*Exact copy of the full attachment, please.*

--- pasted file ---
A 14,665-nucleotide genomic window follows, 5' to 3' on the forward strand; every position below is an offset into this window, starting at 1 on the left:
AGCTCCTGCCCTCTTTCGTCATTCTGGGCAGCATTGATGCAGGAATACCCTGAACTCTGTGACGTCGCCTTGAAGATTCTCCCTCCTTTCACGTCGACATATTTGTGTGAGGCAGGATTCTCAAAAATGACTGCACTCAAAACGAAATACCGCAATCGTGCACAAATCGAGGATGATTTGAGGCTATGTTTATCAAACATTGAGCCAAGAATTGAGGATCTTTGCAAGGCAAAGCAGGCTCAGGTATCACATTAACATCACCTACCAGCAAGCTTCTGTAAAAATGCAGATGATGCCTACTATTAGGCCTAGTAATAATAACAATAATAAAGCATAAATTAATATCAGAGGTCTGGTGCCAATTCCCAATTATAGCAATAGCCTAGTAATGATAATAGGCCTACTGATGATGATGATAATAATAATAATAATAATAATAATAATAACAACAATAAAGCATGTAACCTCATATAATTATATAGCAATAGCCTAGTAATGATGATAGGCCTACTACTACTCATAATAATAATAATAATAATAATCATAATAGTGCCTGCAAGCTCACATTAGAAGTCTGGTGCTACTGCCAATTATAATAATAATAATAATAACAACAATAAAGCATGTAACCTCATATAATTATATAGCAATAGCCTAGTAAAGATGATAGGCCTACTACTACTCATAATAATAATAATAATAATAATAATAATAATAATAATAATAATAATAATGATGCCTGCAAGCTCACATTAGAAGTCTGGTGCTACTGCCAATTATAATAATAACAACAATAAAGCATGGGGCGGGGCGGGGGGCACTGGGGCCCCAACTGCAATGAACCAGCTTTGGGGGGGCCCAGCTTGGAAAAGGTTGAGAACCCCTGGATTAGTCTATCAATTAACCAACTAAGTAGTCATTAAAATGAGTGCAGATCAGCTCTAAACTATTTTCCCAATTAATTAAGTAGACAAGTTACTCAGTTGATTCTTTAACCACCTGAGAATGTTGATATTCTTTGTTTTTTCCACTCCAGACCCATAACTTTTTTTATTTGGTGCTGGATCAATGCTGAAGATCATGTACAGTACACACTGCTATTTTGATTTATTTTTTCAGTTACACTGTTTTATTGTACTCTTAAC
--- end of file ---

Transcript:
A 14,665-nucleotide genomic window follows, 5' to 3' on the forward strand; every position below is an offset into this window, starting at 1 on the left:
AGCTCCTGCCCTCTTTCGTCATTCTGGGCAGCATTGATGCAGGAATACCCTGAACTCTGTGACGTCGCCTTGAAGATTCTCCCTCCTTTCACGTCGACATATTTGTGTGAGGCAGGATTCTCAAAAATGACTGCACTCAAAACGAAATACCGCAATCGTGCACAAATCGAGGATGATTTGAGGCTATGTTTATCAAACATTGAGCCAAGAATTGAGGATCTTTGCAAGGCAAAGCAGGCTCAGGTATCACATTAACATCACCTACCAGCAAGCTTCTGTAAAAATGCAGATGATGCCTACTATTAGGCCTAGTAATAATAACAATAATAAAGCATAAATTAATATCAGAGGTCTGGTGCCAATTCCCAATTATAGCAATAGCCTAGTAATGATAATAGGCCTACTGATGATGATGATAATAATAATAATAATAATAATAATAATAACAACAATAAAGCATGTAACCTCATATAATTATATAGCAATAGCCTAGTAATGATGATAGGCCTACTACTACTCATAATAATAATAATAATAATAATCATAATAGTGCCTGCAAGCTCACATTAGAAGTCTGGTGCTACTGCCAATTATAATAATAATAATAATAACAACAATAAAGCATGTAACCTCATATAATTATATAGCAATAGCCTAGTAAAGATGATAGGCCTACTACTACTCATAATAATAATAATAATAATAATAATAATAATAATAATAATAATAATAATGATGCCTGCAAGCTCACATTAGAAGTCTGGTGCTACTGCCAATTATAATAATAACAACAATAAAGCATGGGGCGGGGCGGGGGGCACTGGGGCCCCAACTGCAATGAACCAGCTTTGGGGGGGCCCAGCTTGGAAAAGGTTGAGAACCCCTGGATTAGTCTATCAATTAACCAACTAAGTAGTCATTAAAATGAGTGCAGATCAGCTCTAAACTATTTTCCCAATTAATTAAGTAGACAAGTTACTCAGTTGATTCTTTAACCACCTGAGAATGTTGATATTCTTTGTTTTTTCCACTCCAGACCCATAACTTTTTTTATTTGGTGCTGGATCAATGCTGAAGATCATGTACAGTACACACTGCTATTTTGATTTATTTTTTCAGTTACACTGTTTTATTGTACTCTTAAC